TV Review: Bionic Woman On NBC

Bionic Woman

Created By: David Eick

Starring:Michelle Ryan, Miguel Ferrer, Molly Price, Will Yun Lee, Lucy Hale

Premieres: Wednesday, September 26, 2007 at 9 p.m. on NBC

The original Bionic Woman aired in the late 70’s, before I was born. I vaguely recall watching the reruns as a kid but my memory of the series is limited to wishing I could have super hearing and crush things with my bare hands. Even as an adult, I’d still like to have these powers so naturally, I was very interested in seeing the re-imagined version of Bionic Woman. Based on the first episode, which is currently available for free to download on Amazon UnBox, I’d say this series has real potential.

Jaime Sommers (Michelle Ryan) is a fairly normal (though strikingly beautiful) woman. Her mother is dead and her father is out of the picture so she’s left to look after her teenaged-sister, Becca (Lucy Hale). Becca’s your typical teen-with-problems. For some reason, which isn’t explained to us in the episode, she’s not supposed to have access to a computer. We also learn that Jaime is a bartender and dating a professor/Bionic scientist, Will (Chris Bowers).

When Will and Jaime are in a horrific car accident, Will takes her to a secret lab where he has her broken parts replaced with bionic parts. Her legs, an arm, eye and ear are all upgraded. When she wakes, she has to deal with the knowledge of what’s been done to her as well as adjusting to her new strengths. Then of course, there’s the threat posed by Sarah Corvus (Katee Sackhoff, Battlestar Galactica), whom we learn is the original bionic woman. She’s former military, was presumed dead and has now gone rogue. What her current mission is, aside from killing some of the scientists that made her the way she is (including Will), is currently unknown. There are two other characters involved in the plan but in an effort not to spoil the entire episode, I’ll leave out the details there.

After a bionic-cat-fight with Sarah, Jaime soon realizes that in order for her to really be able to make use of her abilities, she’ll need to be trained up. She consents to working with the scientists that “built” her as long as it’s on her terms.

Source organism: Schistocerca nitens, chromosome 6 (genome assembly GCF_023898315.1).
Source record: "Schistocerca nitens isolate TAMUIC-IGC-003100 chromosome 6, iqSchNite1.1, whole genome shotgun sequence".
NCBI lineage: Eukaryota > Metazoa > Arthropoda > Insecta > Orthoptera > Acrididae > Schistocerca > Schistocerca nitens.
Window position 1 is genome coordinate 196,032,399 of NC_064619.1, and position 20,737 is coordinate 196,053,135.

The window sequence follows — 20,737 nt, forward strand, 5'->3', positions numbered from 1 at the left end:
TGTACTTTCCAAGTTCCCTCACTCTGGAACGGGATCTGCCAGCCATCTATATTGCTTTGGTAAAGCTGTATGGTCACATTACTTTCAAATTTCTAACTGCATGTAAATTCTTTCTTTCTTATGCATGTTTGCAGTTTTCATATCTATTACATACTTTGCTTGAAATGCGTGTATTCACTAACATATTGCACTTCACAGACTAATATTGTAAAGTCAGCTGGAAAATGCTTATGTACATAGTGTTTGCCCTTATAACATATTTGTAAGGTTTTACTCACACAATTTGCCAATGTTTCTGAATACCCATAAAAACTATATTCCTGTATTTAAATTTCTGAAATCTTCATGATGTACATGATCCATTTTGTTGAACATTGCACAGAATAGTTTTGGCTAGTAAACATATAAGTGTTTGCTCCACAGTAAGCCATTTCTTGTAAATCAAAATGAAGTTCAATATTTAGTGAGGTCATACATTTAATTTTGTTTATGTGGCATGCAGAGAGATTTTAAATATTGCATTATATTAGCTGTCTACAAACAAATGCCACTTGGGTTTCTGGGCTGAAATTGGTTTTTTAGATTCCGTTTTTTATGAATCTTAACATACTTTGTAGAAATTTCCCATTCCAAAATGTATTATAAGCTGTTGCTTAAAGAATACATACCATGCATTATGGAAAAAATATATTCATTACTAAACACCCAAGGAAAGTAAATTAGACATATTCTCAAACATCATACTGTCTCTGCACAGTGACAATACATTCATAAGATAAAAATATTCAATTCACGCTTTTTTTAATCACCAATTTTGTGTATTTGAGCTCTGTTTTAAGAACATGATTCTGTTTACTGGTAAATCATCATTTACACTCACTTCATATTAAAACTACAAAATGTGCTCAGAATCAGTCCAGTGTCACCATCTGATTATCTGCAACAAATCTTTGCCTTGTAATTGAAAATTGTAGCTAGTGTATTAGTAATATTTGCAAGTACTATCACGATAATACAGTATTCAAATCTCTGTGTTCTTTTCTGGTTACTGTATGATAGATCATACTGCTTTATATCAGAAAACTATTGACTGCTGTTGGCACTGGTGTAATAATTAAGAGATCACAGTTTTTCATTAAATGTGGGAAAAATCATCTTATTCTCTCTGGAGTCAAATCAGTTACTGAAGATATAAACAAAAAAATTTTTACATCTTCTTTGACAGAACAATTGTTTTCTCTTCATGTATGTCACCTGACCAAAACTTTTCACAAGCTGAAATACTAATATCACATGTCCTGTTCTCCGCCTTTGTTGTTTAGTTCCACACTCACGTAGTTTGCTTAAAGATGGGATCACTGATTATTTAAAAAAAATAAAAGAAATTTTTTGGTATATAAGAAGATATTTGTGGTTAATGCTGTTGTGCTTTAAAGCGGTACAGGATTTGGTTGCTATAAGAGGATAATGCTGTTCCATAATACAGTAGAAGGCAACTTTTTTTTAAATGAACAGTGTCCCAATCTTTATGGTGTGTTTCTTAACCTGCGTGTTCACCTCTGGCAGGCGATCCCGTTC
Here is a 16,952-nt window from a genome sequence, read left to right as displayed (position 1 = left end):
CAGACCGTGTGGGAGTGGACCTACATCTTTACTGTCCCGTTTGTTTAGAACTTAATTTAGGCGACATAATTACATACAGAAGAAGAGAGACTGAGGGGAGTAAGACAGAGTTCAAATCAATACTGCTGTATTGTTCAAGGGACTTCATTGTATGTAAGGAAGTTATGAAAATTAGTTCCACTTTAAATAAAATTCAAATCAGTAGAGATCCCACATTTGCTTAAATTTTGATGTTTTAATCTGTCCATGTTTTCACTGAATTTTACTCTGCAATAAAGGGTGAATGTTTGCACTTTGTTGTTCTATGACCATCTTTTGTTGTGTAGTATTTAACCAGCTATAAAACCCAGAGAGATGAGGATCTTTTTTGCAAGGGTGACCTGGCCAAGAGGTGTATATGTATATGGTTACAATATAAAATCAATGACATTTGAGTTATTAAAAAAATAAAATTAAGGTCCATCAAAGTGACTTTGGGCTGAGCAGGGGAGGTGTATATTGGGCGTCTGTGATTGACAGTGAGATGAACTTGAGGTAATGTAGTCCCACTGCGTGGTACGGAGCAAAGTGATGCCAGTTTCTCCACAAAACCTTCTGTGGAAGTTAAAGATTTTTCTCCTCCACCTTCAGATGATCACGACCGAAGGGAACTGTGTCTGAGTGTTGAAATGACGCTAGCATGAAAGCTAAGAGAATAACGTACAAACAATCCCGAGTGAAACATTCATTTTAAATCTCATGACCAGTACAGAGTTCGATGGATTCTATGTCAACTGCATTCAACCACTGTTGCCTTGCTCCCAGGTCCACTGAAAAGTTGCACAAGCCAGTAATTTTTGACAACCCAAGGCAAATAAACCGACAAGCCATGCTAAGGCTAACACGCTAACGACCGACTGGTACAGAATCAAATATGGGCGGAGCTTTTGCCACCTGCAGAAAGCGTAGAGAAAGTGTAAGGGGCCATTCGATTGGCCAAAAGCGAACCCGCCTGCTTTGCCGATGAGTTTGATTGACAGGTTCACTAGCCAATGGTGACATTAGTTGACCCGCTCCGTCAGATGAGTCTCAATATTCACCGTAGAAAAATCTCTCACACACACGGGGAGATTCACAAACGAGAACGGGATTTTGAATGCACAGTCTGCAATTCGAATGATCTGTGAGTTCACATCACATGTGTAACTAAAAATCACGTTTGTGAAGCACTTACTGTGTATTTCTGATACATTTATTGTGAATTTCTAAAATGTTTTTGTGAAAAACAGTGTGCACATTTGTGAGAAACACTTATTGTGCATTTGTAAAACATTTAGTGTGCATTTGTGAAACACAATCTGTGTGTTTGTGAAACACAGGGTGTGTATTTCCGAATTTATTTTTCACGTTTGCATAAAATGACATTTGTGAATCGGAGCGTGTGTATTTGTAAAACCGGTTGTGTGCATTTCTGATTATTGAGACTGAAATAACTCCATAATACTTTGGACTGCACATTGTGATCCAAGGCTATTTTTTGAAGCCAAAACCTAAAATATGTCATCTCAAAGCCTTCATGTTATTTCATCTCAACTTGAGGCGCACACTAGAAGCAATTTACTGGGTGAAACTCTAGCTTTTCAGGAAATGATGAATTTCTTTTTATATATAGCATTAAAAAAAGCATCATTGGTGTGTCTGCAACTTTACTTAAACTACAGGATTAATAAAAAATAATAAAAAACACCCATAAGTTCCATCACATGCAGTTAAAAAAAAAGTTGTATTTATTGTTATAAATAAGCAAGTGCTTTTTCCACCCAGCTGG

Bionic Woman has a number of things going for it. For starters, while it does drift occasionally into sci-fi territory, it looks like it will be very accessible to non-geeks. The relationship between Jaime and her sister will most likely be developed throughout the series. There was enough of that shown in the first episode to suggest that there are some problems with Becca that will need to be addressed at some point.

There is definitely more to Jaime’s back-story than we got to see in the first episode. One of the things that struck me as a bit odd was how, with the exception of her initial freak-out over the powers she has, she appeared to take to her new super-strength fairly quickly. Normally, I’d complain about this because frankly, it’s unrealistic, even for television. After all, she is just a bartender. But it was mentioned at one point in the episode that she has some kind of criminal record - an incident from her past that was sealed by the courts. This could explain her somewhat tough-guy attitude.

Then of course, there’s the story arc that will involve Jaime’s training and adjusting to her new abilities in preparation for whatever missions she’ll be sent on by the secret organization that Will works for. In a recent interview with Michelle Ryan, she says of her character, “You’ve got Jaime making scrambled eggs for her sister and she’s breaking the eggs and then you’ve got her on these missions and really scared before she has to use her bionic abilities.” Jaime is a woman with real-life problems, which obviously extend further than broken eggs. These problems, added to this new life that’s been thrust upon her will surely drive the show more than anything else.

While I think the series will be largely story-driven, there is definitely an abundance of special effects and stunts in this show. The fight between Jaime and Sarah reminded me of the end of Season 3 of Buffy The Vampire Slayer, when Buffy and Faith brawled. It’s fun to see two women really throw down with one another and I expect there will be much more of that to come in Bionic. In addition to Jaime’s slayer-like strength, she also has the ability to heal fast, which will likely prove to be very convenient when trying to balance her new top-secret career with her everyday life.

The series creator, David Eick, appears to be going the same route he took when writing and producing the re-imagined version of Battlestar Galactica alongside Ronald Moore. While the general story to Bionic is very similar to the original, the re-imagined version will most likely be a bit more complex in terms of the character development.

As shows centering on people with superhuman abilities are becoming more common these days, good writing and a compelling story will be more important to the success of Bionic than special effects and stunts. I’m hoping that with Eick behind the show, the series will succeed in the ratings because based on the pilot episode, there’s definitely a lot of potential for this series to be great.

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Kelly West
Assistant Managing Editor

Kelly joined CinemaBlend as a freelance TV news writer in 2006 and went on to serve as the site’s TV Editor before moving over to other roles on the site. At present, she’s an Assistant Managing Editor who spends much of her time brainstorming and editing feature content on the site.